Organization Helps People Make Ends Meet

As the morning sun begins to break the Omaha sky, Creighton students drag themselves out of bed and begin their morning routines. Get a cup of coffee, grab a bowl of cereal and head out the door for another routine day of classes. But what most students fail to realize is what is going on right down the street from campus. Less than a block away from Morrison Stadium, some morning routines are quite different.

Rather than wake up with the thought of papers and exams in their minds, some people wake up with the problem of how to feed their families plaguing their every thought. Standing outside of 1616 Cass St., some arrive over thirty minutes to a couple of hours early before the doors open at 9 a.m. to wait in line for food and other services offered at Together, Inc. Monday through Friday. Wrapping around the side of the building into the dirt, pot-holed parking lot, the lines can contain as many as 75 people, all waiting outside for the same need— the basic necessities of life.

A nonprofit organization, Together, Inc. is the source for the line of people that can be seen standing outside, anxiously awaiting the unlocking of the single swinging door into the building. The people who come through the door range from the homeless to the near-homeless to those who have lost a job to those who just can’t make ends meet. Helping all of these people and even those who face some kind of unexpected crisis, Together, Inc., in recent months, has seen an increase in the number of people who come for help. Those who work there don’t expect the number to decrease any time soon.

More and more people are struggling to make ends meet as the price of food, fuel, rent and utilities continue to rise while wages are staying the same and jobs are being lost.

Since July, Erin Stoll, director of development at Together, Inc. has seen an increase of 200 people per month walk in the front door. “The economy is affecting us because people are driven to needing assistance and the number has not gone down. I think it will increase in the months ahead.”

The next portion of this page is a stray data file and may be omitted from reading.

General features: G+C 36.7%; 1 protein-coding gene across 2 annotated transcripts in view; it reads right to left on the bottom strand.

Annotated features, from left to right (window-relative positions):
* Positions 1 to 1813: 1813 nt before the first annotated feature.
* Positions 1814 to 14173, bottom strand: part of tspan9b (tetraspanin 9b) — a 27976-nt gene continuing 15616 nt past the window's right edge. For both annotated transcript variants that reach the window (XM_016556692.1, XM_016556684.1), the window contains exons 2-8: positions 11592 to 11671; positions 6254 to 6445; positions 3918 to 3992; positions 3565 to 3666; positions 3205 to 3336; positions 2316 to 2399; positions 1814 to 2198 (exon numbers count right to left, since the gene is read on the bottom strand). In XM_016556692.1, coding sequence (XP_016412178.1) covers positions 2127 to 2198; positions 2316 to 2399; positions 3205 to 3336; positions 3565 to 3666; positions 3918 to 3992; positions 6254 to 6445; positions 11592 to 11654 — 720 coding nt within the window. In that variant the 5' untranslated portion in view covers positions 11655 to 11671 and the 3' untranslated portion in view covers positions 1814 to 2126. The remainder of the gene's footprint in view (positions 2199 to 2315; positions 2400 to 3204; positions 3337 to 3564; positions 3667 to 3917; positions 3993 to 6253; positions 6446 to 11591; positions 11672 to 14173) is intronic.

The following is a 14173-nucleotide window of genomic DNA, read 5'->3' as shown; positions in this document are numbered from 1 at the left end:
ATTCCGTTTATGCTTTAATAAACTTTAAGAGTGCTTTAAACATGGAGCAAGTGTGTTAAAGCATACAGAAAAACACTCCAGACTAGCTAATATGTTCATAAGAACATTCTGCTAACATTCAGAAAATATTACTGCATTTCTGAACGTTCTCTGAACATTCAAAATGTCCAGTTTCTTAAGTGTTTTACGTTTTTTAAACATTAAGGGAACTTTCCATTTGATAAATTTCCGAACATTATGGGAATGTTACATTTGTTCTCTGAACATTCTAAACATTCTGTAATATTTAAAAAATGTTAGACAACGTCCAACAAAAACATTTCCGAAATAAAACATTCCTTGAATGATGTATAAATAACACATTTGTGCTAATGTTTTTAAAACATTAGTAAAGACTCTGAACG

With the economy in the shape it’s in right now, she said, the organization sees men, women and children from all walks of life and income levels.

“When you are right on the edge of losing your job… or your home, this economy pushes these people right over the edge,” Stoll said.

Like everyone, Together, Inc. is feeling the economic pinch in more ways than one. A pantry that is bare. Workers being stretched thin due to the increase of work. Individual donors feeling the tightening of their belts.

But even with those struggles, Stoll said, “Thank goodness we are here.”

“It is difficult to listen to the news and it’s easy to get sucked into the negativity of it all, but there are things people can do and Together, Inc. is like the shining light at the end of the tunnel, because there are places people can go in our community,” Stoll said.

Even with the economic strain, Michelle Moyes-Dill, executive director of Together, Inc. said recently she has noticed an increase in giving.

“More people are coming through our doors looking for assistance, but we’ve also seen more people in the community understanding that this might happen and they also have supported us. When we do a food drive, people get it, more than they might have last year,” Moyes said.

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